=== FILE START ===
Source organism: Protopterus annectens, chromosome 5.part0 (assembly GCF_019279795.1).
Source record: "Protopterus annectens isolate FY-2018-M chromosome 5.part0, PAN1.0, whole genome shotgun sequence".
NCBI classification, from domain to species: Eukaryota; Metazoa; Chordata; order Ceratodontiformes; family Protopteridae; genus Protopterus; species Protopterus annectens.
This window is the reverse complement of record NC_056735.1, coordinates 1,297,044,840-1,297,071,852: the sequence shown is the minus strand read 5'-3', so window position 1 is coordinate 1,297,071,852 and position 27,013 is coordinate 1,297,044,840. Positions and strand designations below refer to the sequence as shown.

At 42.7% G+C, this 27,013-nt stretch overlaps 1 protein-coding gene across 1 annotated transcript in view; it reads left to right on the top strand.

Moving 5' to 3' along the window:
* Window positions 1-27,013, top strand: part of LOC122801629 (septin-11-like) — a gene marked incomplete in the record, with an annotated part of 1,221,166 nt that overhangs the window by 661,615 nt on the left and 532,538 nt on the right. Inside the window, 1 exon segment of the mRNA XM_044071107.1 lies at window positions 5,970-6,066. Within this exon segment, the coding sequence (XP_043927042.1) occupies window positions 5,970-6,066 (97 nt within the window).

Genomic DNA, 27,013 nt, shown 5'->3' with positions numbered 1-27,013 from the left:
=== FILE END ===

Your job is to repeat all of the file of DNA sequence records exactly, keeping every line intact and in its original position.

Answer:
Source organism: Protopterus annectens, chromosome 5.part0 (assembly GCF_019279795.1).
Source record: "Protopterus annectens isolate FY-2018-M chromosome 5.part0, PAN1.0, whole genome shotgun sequence".
NCBI classification, from domain to species: Eukaryota; Metazoa; Chordata; order Ceratodontiformes; family Protopteridae; genus Protopterus; species Protopterus annectens.
This window is the reverse complement of record NC_056735.1, coordinates 1,297,044,840-1,297,071,852: the sequence shown is the minus strand read 5'-3', so window position 1 is coordinate 1,297,071,852 and position 27,013 is coordinate 1,297,044,840. Positions and strand designations below refer to the sequence as shown.

At 42.7% G+C, this 27,013-nt stretch overlaps 1 protein-coding gene across 1 annotated transcript in view; it reads left to right on the top strand.

Moving 5' to 3' along the window:
* Window positions 1-27,013, top strand: part of LOC122801629 (septin-11-like) — a gene marked incomplete in the record, with an annotated part of 1,221,166 nt that overhangs the window by 661,615 nt on the left and 532,538 nt on the right. Inside the window, 1 exon segment of the mRNA XM_044071107.1 lies at window positions 5,970-6,066. Within this exon segment, the coding sequence (XP_043927042.1) occupies window positions 5,970-6,066 (97 nt within the window).

Genomic DNA, 27,013 nt, shown 5'->3' with positions numbered 1-27,013 from the left: